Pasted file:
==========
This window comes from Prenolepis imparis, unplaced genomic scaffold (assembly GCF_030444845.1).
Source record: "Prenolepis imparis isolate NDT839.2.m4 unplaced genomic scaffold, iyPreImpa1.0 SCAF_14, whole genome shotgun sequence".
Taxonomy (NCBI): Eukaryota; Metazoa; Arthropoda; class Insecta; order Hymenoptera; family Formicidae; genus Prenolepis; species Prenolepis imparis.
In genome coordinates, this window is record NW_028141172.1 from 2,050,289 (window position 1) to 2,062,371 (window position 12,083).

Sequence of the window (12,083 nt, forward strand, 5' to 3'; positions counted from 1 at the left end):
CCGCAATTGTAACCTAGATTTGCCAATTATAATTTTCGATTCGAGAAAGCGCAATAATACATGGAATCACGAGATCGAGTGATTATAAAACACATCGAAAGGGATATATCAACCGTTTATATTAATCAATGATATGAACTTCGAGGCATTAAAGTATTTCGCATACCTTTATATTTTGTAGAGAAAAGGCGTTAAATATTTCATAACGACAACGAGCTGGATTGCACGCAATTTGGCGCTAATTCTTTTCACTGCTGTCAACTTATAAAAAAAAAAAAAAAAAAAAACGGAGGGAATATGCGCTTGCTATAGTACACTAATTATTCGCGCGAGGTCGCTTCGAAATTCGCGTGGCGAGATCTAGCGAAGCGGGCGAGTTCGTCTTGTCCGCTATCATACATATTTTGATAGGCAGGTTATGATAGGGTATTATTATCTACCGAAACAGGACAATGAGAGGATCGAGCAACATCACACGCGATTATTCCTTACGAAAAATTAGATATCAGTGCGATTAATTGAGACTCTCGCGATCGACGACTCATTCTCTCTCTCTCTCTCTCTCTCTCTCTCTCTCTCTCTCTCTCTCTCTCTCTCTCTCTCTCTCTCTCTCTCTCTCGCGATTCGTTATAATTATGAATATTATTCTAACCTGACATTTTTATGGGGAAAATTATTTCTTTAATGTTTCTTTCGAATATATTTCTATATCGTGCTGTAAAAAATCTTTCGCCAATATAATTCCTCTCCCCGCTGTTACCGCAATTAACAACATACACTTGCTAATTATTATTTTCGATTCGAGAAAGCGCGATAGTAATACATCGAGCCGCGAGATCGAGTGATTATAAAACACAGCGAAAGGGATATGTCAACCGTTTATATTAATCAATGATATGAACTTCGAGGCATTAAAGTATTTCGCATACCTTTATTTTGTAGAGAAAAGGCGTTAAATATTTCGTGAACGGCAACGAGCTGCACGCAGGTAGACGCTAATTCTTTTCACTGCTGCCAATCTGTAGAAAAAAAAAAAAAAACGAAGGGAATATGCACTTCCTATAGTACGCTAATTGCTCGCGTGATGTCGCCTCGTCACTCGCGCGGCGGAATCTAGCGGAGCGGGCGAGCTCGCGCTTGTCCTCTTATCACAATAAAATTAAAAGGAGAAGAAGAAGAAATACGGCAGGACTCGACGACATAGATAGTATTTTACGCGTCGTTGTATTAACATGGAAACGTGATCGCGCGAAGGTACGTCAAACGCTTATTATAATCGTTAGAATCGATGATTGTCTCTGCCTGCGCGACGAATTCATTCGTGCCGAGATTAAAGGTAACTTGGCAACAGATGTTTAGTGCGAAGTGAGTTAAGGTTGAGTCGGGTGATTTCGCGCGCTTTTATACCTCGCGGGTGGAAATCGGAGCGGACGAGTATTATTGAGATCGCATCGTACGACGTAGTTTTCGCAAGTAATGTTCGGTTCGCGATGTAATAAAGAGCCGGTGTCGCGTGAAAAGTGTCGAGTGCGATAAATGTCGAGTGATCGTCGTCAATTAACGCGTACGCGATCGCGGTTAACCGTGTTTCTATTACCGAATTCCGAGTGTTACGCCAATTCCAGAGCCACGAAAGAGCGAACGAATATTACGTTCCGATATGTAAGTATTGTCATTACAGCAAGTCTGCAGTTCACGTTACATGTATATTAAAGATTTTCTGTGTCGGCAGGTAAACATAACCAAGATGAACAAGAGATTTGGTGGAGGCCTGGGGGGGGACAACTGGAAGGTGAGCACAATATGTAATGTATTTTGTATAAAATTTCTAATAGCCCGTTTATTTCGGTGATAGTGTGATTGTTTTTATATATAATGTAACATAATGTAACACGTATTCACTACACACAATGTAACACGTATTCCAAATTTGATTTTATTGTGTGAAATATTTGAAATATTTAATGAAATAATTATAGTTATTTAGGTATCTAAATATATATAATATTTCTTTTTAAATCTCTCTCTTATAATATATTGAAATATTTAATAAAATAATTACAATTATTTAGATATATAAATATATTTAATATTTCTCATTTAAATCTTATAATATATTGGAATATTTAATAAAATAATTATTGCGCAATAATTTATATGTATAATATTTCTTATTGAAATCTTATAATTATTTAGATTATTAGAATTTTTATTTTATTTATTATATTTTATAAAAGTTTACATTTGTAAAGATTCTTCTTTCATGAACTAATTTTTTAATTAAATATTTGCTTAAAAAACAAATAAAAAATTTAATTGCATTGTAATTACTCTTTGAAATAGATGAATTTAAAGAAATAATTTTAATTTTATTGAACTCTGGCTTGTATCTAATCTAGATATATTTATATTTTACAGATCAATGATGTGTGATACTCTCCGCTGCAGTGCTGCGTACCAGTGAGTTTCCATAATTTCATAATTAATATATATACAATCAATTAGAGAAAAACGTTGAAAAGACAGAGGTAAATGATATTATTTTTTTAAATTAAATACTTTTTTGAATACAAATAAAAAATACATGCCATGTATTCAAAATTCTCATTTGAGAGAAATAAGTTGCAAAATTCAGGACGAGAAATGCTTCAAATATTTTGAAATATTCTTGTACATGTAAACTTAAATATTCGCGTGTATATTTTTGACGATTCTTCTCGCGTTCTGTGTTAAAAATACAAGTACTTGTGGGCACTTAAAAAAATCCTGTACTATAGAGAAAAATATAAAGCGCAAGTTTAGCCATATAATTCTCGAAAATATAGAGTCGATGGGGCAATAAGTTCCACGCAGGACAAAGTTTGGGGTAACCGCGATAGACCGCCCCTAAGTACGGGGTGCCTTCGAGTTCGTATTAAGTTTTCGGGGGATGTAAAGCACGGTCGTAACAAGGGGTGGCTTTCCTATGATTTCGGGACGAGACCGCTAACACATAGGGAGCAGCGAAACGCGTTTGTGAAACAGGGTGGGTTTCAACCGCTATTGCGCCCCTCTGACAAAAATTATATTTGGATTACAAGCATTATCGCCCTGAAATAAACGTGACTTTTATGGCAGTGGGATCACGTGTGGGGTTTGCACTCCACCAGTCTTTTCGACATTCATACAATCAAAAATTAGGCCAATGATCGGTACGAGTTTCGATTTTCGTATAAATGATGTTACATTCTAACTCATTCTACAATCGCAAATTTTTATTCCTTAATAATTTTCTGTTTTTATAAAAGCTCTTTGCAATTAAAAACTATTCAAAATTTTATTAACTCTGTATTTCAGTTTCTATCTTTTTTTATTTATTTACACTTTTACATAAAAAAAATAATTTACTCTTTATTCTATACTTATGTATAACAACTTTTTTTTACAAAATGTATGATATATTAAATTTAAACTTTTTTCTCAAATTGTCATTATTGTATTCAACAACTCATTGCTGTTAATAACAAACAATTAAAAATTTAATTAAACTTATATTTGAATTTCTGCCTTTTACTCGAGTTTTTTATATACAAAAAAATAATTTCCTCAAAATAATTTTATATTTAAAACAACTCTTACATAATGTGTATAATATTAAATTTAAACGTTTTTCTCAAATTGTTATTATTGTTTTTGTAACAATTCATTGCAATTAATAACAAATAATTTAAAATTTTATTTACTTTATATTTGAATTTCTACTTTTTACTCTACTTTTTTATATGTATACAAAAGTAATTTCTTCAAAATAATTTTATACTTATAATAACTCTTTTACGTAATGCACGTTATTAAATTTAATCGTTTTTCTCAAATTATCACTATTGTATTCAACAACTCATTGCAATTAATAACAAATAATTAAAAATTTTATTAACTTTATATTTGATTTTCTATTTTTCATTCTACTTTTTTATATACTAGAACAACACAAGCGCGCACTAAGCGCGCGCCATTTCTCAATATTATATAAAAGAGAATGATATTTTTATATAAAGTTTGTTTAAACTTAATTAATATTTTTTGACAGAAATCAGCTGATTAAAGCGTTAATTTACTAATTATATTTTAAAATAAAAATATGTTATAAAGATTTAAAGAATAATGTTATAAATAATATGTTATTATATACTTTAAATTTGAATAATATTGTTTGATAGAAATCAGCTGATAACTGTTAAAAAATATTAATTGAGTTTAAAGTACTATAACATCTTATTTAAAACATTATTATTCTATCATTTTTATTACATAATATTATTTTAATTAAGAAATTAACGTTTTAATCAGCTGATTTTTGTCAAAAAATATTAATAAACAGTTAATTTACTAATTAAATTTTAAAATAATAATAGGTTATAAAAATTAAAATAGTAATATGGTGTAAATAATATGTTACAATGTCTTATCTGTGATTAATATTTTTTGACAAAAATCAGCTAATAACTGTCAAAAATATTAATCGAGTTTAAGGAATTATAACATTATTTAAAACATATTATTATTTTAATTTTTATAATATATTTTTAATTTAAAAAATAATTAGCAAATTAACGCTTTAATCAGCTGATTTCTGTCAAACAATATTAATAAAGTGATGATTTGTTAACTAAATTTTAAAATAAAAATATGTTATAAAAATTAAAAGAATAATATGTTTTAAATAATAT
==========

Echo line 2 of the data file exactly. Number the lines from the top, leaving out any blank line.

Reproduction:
Source record: "Prenolepis imparis isolate NDT839.2.m4 unplaced genomic scaffold, iyPreImpa1.0 SCAF_14, whole genome shotgun sequence".